As we end one year and make our way into another, we’re taking this chance to look back and explore the places our collections have taken us. Tea has made it to over many different countries, met hundreds of caring people, learned how to sing and dance and say hello in countless languages. Most importantly, we’ve gathered all the inspiration along our way to share with you. Here’s a look at some places we’ve gone over the past few years.
We’re excited to announce our first collection of Citizen Blue – a semi-annual collection that celebrates the magical spots we stop along the way to somewhere else. Rooted in rich indigo hues, Citizen Blue revisits heritage Tea styles and favorite prints from places we’ve already been and offers new designs inspired by places we’ve seen only glimpses of.
Citizen Blue is a voyager, a nomad. Not quite here or there, the collection draws inspiration from the journey and all of the magical spots we stop along the way to our final destination. It is truly global inspired, as pieces within a single collection range from Japan to Mexico.
Here, we share with you a look behind a few of this season’s designs…
We thought it would be fun to compile a few songs from a handful of the countries we’ve visited as a way to celebrate the past 11 years. You’ll find everything from traditional Hungarian folk songs to contemporary music from Norway. Now turn it up and start dancing!
Once you’re done, submit your creation to firstname.lastname@example.org for your chance to win a $100 Tea gift certificate! Every month, Tea staff will pick one artistic little citizen to win! Honorable mentions will also be uploaded into their own featured blog post. Let your creative juices flow and show us your inner artist! To see past submissions, visit our Flickr page.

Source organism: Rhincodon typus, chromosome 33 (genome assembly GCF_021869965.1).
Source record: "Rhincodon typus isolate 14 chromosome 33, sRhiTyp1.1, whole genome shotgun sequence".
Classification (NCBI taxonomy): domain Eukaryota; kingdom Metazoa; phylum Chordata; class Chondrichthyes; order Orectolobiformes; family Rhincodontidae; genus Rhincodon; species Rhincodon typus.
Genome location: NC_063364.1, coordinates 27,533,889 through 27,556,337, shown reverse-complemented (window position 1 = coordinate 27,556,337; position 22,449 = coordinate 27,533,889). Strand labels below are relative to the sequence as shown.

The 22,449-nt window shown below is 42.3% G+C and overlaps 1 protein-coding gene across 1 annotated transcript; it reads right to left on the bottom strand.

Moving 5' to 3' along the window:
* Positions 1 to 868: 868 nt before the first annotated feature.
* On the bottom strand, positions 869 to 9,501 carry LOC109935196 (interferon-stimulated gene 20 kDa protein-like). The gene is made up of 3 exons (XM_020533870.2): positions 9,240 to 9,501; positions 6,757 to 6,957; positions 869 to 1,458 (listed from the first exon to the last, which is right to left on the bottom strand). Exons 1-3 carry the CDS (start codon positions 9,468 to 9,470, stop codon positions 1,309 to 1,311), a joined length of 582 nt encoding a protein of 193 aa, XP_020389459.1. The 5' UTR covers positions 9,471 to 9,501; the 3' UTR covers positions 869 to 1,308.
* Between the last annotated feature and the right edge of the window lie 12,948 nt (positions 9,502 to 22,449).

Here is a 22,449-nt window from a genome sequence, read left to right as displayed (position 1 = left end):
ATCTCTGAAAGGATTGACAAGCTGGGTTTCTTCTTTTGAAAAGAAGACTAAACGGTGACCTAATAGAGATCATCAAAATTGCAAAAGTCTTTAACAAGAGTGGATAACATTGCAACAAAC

Yes, we actually take the time to carve out linoleum blocks to achieve the perfect look. Pictured above are photos of our talented textile designer Amber and her work as she developed the graphic for our Sanur Floral Sporty dress. Pretty cool, huh?
Our Bali-inspired children’s clothes collection featured the craft of Batik, an art form we saw and practiced while in Bali. Traditional Batiks are created with hot wax, in a dying technique which allows the craftsman to form lush patterns and designs. We wanted to find a way for little citizens to Batik that was safe. Below is our step-by-step guide on how-to Batik- no hot wax needed! All you need is glue, paint, a t-shirt and an open mind!
I chose to Batik a shirt- however you can Batik any cloth materials. Think of how much fun it would be to Batik pillow cases?
You'll need a shirt, a piece of cardboard to stick between your shirt, acrylic paints, washable gel glue, and a paint brush.
The first step is to design your Batik pattern. You’ll use the glue to do this. It can be a little tricky to wield the glue, so you may want to have your little ones practice glue drawing on cardboard first. You can also map out your design first with pencil. I also used a scrap piece of cardboard to put in the shirt so the glue wouldn’t seep through to the back of the shirt.
Where ever you put the glue will be white. The color will show through the negative space. Pretty cool, huh?
The next step is hardest. You have to wait for the glue to dry and this will take at least 24 hours. Playing the waiting game can be hard when you have little citizens eager to paint!
Once the glue is completely dry, break out your acrylic paints, your paint brush, a mixing area, and a water bowl to clean the brush and start painting! While painting, you’ll want to keep the the piece of cardboard inside the shirt for the same reason you kept it in while gluing- you don’t want the paint to leak through to the back of the shirt.
Once the Batik is painted, leave it in a safe place where the paint can dry. This will probably take at least 12 hours. Once dry, you can either peel off the glue or put it in the washing machine. I chose the latter as it was much easier and had great results. Check out my finished Batik shirt below.
The picture minimalizes the cool effect the process created. The colors are much more vibrant and the designs pop more in person. All-in-all, this is a great project for those looking to craft a gift for a loved one (Mother’s Day or Father’s Day Batiks?).
Please share your Batiks with our community at Facebook. We’d love to see your little citizens artful, Bali-inspired work!
From a beach cover-up to an evening dinner jumpsuit, these rompers surely fit the spirit of summer. Easy to wear and accessorize, these one-pieces make looking on trend simple. Check out Tea’s twist on rompers for girls.
With heels, piles of jewelry or over a bathing suit- how would you fashion your romper? Tell us in the comments section below.